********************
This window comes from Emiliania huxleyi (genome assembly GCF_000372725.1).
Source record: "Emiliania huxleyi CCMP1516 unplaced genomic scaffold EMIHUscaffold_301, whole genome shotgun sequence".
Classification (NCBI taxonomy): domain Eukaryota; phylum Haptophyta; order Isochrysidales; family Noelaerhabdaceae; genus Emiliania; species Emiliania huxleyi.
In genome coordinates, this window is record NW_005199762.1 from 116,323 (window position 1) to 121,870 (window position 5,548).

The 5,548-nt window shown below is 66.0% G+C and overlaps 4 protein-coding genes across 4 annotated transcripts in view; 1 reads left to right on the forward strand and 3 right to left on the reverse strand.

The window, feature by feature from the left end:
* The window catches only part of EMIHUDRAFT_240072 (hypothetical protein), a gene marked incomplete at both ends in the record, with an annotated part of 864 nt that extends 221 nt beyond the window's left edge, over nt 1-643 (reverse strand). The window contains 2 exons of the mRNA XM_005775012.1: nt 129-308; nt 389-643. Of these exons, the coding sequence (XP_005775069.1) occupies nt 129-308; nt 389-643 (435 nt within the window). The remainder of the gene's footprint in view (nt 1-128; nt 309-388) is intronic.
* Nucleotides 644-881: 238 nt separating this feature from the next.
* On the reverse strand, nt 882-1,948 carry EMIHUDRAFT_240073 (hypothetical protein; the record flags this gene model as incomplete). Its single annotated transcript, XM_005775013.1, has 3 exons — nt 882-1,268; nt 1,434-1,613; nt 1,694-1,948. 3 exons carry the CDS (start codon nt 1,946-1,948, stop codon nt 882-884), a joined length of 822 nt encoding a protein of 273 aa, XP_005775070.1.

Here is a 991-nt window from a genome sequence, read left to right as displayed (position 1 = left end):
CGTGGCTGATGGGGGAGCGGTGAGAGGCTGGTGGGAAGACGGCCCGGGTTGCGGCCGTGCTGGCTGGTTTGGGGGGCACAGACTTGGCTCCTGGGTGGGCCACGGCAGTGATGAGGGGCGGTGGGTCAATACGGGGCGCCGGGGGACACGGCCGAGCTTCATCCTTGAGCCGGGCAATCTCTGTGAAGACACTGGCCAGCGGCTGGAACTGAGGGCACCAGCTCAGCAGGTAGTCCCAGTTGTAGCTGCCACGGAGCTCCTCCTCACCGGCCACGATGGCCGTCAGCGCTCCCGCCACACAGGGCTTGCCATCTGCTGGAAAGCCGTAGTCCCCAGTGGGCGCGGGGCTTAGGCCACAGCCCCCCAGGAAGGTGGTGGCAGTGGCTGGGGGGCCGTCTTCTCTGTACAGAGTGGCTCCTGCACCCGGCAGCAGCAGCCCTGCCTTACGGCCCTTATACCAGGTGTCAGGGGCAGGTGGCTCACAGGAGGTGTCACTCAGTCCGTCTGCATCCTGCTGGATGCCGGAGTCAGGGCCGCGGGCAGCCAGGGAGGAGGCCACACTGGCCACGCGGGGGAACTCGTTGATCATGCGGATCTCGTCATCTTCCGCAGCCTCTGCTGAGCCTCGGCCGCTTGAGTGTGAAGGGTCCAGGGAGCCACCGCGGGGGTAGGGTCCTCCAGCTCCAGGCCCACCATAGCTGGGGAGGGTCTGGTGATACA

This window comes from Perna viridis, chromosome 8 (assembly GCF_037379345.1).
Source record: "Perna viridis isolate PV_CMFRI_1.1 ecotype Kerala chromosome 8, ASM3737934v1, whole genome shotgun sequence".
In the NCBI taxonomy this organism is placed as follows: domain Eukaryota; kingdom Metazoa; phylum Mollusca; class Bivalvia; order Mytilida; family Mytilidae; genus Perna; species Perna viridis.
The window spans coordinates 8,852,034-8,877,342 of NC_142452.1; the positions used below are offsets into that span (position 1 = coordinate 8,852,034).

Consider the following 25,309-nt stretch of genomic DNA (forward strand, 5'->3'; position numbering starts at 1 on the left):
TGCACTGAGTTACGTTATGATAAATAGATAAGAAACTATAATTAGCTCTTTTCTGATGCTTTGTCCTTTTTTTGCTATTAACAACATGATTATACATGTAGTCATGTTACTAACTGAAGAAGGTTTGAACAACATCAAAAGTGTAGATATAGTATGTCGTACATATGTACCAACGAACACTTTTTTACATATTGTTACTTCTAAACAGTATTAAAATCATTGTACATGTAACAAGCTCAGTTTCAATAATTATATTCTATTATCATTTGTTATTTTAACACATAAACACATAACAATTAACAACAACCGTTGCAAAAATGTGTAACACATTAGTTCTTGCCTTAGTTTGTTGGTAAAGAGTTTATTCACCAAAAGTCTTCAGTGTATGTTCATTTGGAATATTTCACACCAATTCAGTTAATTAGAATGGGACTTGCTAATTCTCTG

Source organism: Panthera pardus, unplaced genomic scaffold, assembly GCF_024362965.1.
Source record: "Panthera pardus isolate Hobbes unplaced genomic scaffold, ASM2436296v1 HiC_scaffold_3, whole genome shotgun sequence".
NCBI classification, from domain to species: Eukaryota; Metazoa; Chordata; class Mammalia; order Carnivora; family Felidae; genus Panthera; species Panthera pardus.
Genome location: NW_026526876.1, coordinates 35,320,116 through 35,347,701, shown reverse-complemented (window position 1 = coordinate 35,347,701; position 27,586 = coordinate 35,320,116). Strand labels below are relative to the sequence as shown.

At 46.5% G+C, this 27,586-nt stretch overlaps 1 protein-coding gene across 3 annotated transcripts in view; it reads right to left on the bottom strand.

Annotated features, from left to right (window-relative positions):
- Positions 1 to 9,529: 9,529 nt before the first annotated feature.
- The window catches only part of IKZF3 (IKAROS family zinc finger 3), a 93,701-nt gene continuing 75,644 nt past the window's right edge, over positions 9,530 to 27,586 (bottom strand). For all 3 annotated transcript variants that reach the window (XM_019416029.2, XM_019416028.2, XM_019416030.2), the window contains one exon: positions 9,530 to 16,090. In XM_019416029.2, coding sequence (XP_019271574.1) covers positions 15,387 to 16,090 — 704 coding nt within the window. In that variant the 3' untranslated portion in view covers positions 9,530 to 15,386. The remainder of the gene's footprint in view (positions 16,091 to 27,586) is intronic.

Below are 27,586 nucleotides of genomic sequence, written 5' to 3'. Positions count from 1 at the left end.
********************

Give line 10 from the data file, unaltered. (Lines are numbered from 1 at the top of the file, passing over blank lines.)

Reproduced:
Here is a 991-nt window from a genome sequence, read left to right as displayed (position 1 = left end):